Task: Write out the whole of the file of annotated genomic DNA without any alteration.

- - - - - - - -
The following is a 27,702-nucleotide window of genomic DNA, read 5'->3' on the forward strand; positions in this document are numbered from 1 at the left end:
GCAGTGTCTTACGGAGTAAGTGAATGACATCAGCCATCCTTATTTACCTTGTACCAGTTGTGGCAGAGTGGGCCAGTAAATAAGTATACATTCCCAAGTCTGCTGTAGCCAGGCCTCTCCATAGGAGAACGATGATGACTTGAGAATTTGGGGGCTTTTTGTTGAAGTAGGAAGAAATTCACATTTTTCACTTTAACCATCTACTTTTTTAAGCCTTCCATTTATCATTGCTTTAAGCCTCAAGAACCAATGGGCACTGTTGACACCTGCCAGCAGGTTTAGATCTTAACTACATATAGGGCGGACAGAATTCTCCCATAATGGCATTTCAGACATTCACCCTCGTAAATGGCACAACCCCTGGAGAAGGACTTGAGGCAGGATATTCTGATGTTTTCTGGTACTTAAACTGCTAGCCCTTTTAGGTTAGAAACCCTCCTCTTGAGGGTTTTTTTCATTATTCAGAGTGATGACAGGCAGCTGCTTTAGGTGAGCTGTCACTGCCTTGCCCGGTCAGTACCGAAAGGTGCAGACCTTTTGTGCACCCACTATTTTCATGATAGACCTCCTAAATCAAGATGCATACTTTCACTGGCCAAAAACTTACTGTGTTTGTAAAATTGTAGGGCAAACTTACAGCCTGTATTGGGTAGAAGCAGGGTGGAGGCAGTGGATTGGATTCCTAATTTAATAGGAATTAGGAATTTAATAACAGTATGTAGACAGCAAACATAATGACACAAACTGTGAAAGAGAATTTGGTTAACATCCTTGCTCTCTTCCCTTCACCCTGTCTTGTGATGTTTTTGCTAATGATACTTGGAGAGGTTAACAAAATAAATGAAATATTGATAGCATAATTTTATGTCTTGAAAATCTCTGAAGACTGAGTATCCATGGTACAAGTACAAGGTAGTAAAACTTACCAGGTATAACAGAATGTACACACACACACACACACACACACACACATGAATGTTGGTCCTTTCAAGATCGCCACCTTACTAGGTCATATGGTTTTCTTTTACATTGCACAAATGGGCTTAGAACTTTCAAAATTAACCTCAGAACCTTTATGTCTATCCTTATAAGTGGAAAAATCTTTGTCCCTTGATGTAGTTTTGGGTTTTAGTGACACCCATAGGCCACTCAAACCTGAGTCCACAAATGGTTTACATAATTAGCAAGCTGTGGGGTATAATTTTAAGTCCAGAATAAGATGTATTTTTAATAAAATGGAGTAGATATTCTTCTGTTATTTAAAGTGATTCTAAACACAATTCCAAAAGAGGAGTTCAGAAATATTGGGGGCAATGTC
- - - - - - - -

The following is a 27,702-nucleotide window of genomic DNA, read 5'->3' on the forward strand; positions in this document are numbered from 1 at the left end:
GCAGTGTCTTACGGAGTAAGTGAATGACATCAGCCATCCTTATTTACCTTGTACCAGTTGTGGCAGAGTGGGCCAGTAAATAAGTATACATTCCCAAGTCTGCTGTAGCCAGGCCTCTCCATAGGAGAACGATGATGACTTGAGAATTTGGGGGCTTTTTGTTGAAGTAGGAAGAAATTCACATTTTTCACTTTAACCATCTACTTTTTTAAGCCTTCCATTTATCATTGCTTTAAGCCTCAAGAACCAATGGGCACTGTTGACACCTGCCAGCAGGTTTAGATCTTAACTACATATAGGGCGGACAGAATTCTCCCATAATGGCATTTCAGACATTCACCCTCGTAAATGGCACAACCCCTGGAGAAGGACTTGAGGCAGGATATTCTGATGTTTTCTGGTACTTAAACTGCTAGCCCTTTTAGGTTAGAAACCCTCCTCTTGAGGGTTTTTTTCATTATTCAGAGTGATGACAGGCAGCTGCTTTAGGTGAGCTGTCACTGCCTTGCCCGGTCAGTACCGAAAGGTGCAGACCTTTTGTGCACCCACTATTTTCATGATAGACCTCCTAAATCAAGATGCATACTTTCACTGGCCAAAAACTTACTGTGTTTGTAAAATTGTAGGGCAAACTTACAGCCTGTATTGGGTAGAAGCAGGGTGGAGGCAGTGGATTGGATTCCTAATTTAATAGGAATTAGGAATTTAATAACAGTATGTAGACAGCAAACATAATGACACAAACTGTGAAAGAGAATTTGGTTAACATCCTTGCTCTCTTCCCTTCACCCTGTCTTGTGATGTTTTTGCTAATGATACTTGGAGAGGTTAACAAAATAAATGAAATATTGATAGCATAATTTTATGTCTTGAAAATCTCTGAAGACTGAGTATCCATGGTACAAGTACAAGGTAGTAAAACTTACCAGGTATAACAGAATGTACACACACACACACACACACACACACACATGAATGTTGGTCCTTTCAAGATCGCCACCTTACTAGGTCATATGGTTTTCTTTTACATTGCACAAATGGGCTTAGAACTTTCAAAATTAACCTCAGAACCTTTATGTCTATCCTTATAAGTGGAAAAATCTTTGTCCCTTGATGTAGTTTTGGGTTTTAGTGACACCCATAGGCCACTCAAACCTGAGTCCACAAATGGTTTACATAATTAGCAAGCTGTGGGGTATAATTTTAAGTCCAGAATAAGATGTATTTTTAATAAAATGGAGTAGATATTCTTCTGTTATTTAAAGTGATTCTAAACACAATTCCAAAAGAGGAGTTCAGAAATATTGGGGGCAATGTC